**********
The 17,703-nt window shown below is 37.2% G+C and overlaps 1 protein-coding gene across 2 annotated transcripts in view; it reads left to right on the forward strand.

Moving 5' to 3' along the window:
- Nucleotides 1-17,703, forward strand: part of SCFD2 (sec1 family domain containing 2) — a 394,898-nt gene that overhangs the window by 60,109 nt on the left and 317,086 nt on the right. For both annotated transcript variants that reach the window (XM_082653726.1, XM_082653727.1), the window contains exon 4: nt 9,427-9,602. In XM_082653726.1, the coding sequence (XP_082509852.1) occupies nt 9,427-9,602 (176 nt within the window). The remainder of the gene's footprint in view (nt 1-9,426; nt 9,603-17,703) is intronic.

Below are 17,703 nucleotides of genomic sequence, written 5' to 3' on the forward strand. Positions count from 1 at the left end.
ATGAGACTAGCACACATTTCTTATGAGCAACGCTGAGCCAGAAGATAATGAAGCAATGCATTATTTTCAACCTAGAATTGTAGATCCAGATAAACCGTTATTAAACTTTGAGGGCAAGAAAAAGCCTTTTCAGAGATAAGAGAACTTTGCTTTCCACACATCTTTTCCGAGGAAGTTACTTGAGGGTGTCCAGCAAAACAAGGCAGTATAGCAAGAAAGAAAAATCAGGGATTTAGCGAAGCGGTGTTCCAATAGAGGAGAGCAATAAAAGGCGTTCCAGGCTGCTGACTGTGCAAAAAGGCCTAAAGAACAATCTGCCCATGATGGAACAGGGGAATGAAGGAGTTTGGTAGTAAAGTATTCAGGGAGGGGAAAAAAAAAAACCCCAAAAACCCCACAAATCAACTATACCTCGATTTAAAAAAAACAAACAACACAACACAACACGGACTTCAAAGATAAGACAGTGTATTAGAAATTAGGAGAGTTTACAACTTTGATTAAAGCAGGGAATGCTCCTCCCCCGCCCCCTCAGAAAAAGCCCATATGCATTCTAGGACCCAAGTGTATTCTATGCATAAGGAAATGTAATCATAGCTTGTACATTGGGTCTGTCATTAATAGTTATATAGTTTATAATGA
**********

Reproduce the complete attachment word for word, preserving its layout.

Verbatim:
The 17,703-nt window shown below is 37.2% G+C and overlaps 1 protein-coding gene across 2 annotated transcripts in view; it reads left to right on the forward strand.

Moving 5' to 3' along the window:
- Nucleotides 1-17,703, forward strand: part of SCFD2 (sec1 family domain containing 2) — a 394,898-nt gene that overhangs the window by 60,109 nt on the left and 317,086 nt on the right. For both annotated transcript variants that reach the window (XM_082653726.1, XM_082653727.1), the window contains exon 4: nt 9,427-9,602. In XM_082653726.1, the coding sequence (XP_082509852.1) occupies nt 9,427-9,602 (176 nt within the window). The remainder of the gene's footprint in view (nt 1-9,426; nt 9,603-17,703) is intronic.

Below are 17,703 nucleotides of genomic sequence, written 5' to 3' on the forward strand. Positions count from 1 at the left end.
ATGAGACTAGCACACATTTCTTATGAGCAACGCTGAGCCAGAAGATAATGAAGCAATGCATTATTTTCAACCTAGAATTGTAGATCCAGATAAACCGTTATTAAACTTTGAGGGCAAGAAAAAGCCTTTTCAGAGATAAGAGAACTTTGCTTTCCACACATCTTTTCCGAGGAAGTTACTTGAGGGTGTCCAGCAAAACAAGGCAGTATAGCAAGAAAGAAAAATCAGGGATTTAGCGAAGCGGTGTTCCAATAGAGGAGAGCAATAAAAGGCGTTCCAGGCTGCTGACTGTGCAAAAAGGCCTAAAGAACAATCTGCCCATGATGGAACAGGGGAATGAAGGAGTTTGGTAGTAAAGTATTCAGGGAGGGGAAAAAAAAAAACCCCAAAAACCCCACAAATCAACTATACCTCGATTTAAAAAAAACAAACAACACAACACAACACGGACTTCAAAGATAAGACAGTGTATTAGAAATTAGGAGAGTTTACAACTTTGATTAAAGCAGGGAATGCTCCTCCCCCGCCCCCTCAGAAAAAGCCCATATGCATTCTAGGACCCAAGTGTATTCTATGCATAAGGAAATGTAATCATAGCTTGTACATTGGGTCTGTCATTAATAGTTATATAGTTTATAATGA